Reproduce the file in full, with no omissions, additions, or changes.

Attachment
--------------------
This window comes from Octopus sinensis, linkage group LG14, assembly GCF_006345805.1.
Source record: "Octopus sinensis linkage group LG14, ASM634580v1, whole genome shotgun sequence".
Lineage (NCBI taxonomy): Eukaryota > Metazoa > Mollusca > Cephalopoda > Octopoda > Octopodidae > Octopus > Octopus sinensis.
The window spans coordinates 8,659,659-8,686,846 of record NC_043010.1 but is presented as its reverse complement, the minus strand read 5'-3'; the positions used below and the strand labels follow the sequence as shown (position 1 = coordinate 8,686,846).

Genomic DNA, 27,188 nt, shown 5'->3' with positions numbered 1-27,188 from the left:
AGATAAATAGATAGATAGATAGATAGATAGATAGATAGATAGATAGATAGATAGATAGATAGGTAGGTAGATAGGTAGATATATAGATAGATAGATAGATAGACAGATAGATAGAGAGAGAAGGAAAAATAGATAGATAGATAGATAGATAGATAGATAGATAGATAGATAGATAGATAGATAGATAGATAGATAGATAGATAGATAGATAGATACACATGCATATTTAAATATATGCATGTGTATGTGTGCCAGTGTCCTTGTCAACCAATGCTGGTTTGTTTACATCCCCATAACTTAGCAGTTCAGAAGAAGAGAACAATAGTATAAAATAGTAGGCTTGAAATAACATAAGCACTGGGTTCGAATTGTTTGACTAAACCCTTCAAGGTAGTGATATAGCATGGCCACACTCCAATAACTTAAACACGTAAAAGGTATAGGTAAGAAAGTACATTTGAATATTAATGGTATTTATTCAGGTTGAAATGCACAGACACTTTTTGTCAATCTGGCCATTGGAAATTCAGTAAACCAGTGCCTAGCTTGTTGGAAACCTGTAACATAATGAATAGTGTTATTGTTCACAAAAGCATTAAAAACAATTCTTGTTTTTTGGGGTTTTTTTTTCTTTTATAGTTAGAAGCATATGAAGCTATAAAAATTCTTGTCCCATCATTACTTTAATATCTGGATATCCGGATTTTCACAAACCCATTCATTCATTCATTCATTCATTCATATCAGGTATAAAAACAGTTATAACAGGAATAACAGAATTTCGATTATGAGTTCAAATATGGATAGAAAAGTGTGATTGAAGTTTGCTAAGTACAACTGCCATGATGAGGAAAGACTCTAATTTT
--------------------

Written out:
This window comes from Octopus sinensis, linkage group LG14, assembly GCF_006345805.1.
Source record: "Octopus sinensis linkage group LG14, ASM634580v1, whole genome shotgun sequence".
Lineage (NCBI taxonomy): Eukaryota > Metazoa > Mollusca > Cephalopoda > Octopoda > Octopodidae > Octopus > Octopus sinensis.
The window spans coordinates 8,659,659-8,686,846 of record NC_043010.1 but is presented as its reverse complement, the minus strand read 5'-3'; the positions used below and the strand labels follow the sequence as shown (position 1 = coordinate 8,686,846).

Genomic DNA, 27,188 nt, shown 5'->3' with positions numbered 1-27,188 from the left:
AGATAAATAGATAGATAGATAGATAGATAGATAGATAGATAGATAGATAGATAGATAGATAGGTAGGTAGATAGGTAGATATATAGATAGATAGATAGATAGACAGATAGATAGAGAGAGAAGGAAAAATAGATAGATAGATAGATAGATAGATAGATAGATAGATAGATAGATAGATAGATAGATAGATAGATAGATAGATAGATAGATAGATACACATGCATATTTAAATATATGCATGTGTATGTGTGCCAGTGTCCTTGTCAACCAATGCTGGTTTGTTTACATCCCCATAACTTAGCAGTTCAGAAGAAGAGAACAATAGTATAAAATAGTAGGCTTGAAATAACATAAGCACTGGGTTCGAATTGTTTGACTAAACCCTTCAAGGTAGTGATATAGCATGGCCACACTCCAATAACTTAAACACGTAAAAGGTATAGGTAAGAAAGTACATTTGAATATTAATGGTATTTATTCAGGTTGAAATGCACAGACACTTTTTGTCAATCTGGCCATTGGAAATTCAGTAAACCAGTGCCTAGCTTGTTGGAAACCTGTAACATAATGAATAGTGTTATTGTTCACAAAAGCATTAAAAACAATTCTTGTTTTTTGGGGTTTTTTTTTCTTTTATAGTTAGAAGCATATGAAGCTATAAAAATTCTTGTCCCATCATTACTTTAATATCTGGATATCCGGATTTTCACAAACCCATTCATTCATTCATTCATTCATTCATATCAGGTATAAAAACAGTTATAACAGGAATAACAGAATTTCGATTATGAGTTCAAATATGGATAGAAAAGTGTGATTGAAGTTTGCTAAGTACAACTGCCATGATGAGGAAAGACTCTAATTTT